— SCMP VideoMoJo (@SCMPVideoMoJo) October 6, 2014
From the SCMP liveblog:
After a hectic week, Occupy Central protest sites are quiet on Monday as some demonstrators leave for work, others remain and authorities keep their distance.
Occupy supporters and the government are currently in a deadlock over negotiations. Preliminary discussions to prepare for talks with Chief Secretary Carrie Lam Cheng Yuet-ngor have begun, but progress has been slow with both sides disagreeing on the guidelines behind the meetings…
From the NYTimes, “China’s Outer Regions Watch Hong Kong Protests Intently“:
… Among Tibetans and Uighurs, beleaguered ethnic minorities in China’s far west, there is hope that the protests will draw international scrutiny to what they say are Beijing’s broken promises for greater autonomy.
The central government’s refusal to even talk with pro-democracy advocates in Hong Kong, exiled activists add, also highlights a longstanding complaint among many ethnic minority groups in China: the party’s reliance on force over dialogue when dealing with politically delicate matters.
“We’ve seen this movie before, but when people stand up to the Chinese government in places like Lhasa or Urumqi and meet brutal resistance, there is no foreign media to show the world what’s happening,” said Nury Turkel, a Uighur-American lawyer and activist, referring to the regional capitals of Tibet and Xinjiang. “The difference here is what’s happening in Hong Kong is taking place in real time, for all the world to see.”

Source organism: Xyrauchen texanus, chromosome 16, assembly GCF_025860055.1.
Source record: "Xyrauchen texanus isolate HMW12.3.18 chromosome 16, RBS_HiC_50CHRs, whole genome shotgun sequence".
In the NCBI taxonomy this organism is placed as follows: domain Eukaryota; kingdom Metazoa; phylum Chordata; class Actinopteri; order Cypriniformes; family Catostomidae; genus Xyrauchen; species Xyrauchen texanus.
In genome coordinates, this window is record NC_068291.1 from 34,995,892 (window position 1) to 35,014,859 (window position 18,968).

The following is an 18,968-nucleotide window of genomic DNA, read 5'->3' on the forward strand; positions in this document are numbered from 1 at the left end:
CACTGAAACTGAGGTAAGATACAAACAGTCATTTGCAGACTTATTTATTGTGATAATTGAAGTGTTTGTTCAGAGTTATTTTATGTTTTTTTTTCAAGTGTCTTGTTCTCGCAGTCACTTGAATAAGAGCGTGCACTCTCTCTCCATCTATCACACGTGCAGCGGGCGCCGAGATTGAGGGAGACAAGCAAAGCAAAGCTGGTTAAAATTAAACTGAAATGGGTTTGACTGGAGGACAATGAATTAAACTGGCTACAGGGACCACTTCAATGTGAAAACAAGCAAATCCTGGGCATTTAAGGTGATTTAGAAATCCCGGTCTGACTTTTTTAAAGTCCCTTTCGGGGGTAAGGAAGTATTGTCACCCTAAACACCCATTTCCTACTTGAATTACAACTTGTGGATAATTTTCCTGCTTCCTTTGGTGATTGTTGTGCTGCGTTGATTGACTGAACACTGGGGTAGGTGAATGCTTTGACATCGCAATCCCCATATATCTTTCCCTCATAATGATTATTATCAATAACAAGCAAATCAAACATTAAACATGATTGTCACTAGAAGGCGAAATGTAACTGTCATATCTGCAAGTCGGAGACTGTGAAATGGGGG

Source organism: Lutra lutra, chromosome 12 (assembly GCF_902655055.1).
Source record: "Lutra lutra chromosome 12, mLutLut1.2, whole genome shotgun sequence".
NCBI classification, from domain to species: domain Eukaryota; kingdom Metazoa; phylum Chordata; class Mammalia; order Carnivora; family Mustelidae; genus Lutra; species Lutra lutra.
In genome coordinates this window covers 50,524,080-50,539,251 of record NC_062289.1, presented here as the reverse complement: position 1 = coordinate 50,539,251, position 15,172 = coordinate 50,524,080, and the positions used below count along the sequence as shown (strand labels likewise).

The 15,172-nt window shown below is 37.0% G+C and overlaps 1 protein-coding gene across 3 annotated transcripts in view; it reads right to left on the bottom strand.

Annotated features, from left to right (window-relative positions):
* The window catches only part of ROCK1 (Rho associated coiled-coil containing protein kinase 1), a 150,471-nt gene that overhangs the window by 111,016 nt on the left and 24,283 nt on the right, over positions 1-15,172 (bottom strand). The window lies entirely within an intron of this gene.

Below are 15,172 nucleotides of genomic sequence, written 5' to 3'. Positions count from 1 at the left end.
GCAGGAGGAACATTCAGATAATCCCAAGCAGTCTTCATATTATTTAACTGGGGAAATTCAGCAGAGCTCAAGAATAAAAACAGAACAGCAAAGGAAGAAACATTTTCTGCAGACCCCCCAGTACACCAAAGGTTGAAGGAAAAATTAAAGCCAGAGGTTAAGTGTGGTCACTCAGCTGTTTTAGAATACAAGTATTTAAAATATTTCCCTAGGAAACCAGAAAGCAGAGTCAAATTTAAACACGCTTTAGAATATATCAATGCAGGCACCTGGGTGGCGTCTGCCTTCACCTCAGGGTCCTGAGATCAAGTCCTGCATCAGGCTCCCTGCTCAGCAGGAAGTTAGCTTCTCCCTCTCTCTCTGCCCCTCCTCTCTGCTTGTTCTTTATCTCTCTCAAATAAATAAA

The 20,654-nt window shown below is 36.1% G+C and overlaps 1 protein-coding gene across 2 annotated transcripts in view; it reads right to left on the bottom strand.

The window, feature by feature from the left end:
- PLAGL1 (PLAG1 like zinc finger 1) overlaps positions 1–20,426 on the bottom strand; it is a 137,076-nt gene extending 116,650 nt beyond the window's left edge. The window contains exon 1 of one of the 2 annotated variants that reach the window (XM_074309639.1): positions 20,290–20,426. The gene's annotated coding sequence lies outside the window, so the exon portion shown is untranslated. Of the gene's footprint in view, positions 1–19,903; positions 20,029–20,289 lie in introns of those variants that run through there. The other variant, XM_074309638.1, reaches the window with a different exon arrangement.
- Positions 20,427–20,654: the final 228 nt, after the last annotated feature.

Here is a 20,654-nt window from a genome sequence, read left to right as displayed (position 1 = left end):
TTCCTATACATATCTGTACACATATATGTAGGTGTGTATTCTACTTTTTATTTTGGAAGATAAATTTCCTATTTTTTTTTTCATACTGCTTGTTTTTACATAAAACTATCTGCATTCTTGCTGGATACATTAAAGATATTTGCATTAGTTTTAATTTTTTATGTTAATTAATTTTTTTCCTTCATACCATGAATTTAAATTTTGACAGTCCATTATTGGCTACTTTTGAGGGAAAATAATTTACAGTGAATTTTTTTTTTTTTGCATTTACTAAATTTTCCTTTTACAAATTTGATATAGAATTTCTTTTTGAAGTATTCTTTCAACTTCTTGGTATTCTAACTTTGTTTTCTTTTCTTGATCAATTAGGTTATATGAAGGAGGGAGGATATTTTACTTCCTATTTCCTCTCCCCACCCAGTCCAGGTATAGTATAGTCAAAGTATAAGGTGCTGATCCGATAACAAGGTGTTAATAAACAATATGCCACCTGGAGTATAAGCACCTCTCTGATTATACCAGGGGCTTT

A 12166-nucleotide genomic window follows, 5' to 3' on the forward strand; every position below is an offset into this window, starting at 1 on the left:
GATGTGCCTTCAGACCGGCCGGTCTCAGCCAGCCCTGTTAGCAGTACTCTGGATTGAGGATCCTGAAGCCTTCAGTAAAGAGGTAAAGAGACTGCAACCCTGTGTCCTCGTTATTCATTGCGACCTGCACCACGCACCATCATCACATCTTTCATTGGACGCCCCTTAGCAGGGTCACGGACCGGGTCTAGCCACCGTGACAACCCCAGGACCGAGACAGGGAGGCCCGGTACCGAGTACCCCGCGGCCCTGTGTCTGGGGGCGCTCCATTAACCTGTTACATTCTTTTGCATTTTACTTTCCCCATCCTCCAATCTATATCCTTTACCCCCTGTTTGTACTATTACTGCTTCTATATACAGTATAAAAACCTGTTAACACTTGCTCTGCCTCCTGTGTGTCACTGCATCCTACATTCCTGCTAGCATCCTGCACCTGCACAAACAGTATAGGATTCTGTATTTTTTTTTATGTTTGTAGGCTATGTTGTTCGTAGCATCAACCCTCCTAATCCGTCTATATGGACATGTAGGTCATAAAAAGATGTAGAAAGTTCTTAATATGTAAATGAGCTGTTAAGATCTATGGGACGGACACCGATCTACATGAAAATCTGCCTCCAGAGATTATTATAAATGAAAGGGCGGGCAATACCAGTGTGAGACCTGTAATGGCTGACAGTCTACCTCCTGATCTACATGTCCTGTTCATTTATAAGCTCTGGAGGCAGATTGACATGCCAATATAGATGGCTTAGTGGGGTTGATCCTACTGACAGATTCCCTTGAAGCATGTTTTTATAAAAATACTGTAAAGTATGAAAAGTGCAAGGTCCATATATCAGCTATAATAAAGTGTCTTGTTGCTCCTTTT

Few places are watching the protests as closely as Taiwan, the self-governed island that China claims as part of its territory.
Beijing’s refusal to grant Hong Kong the unfettered elections that were promised when the former British colony was returned to Chinese sovereignty in 1997 — a move that prompted the protests — has sharpened opposition to President Ma Ying-jeou of Taiwan and his efforts to forge closer economic ties with the mainland….
In recent days, rallies in Singapore, Seoul, Manila and elsewhere have drawn thousands of people expressing solidarity with the demonstrators in Hong Kong….
— Sonya Garrett Koch (@msredsonya) October 6, 2014
— WSJ China Real Time (@ChinaRealTime) October 4, 2014
— Ian T. Davidson (@Ian_T_Davidson) October 4, 2014
— George Chen (@george_chen) October 6, 2014
— Weiyi Lim (@lim_weiyi) October 6, 2014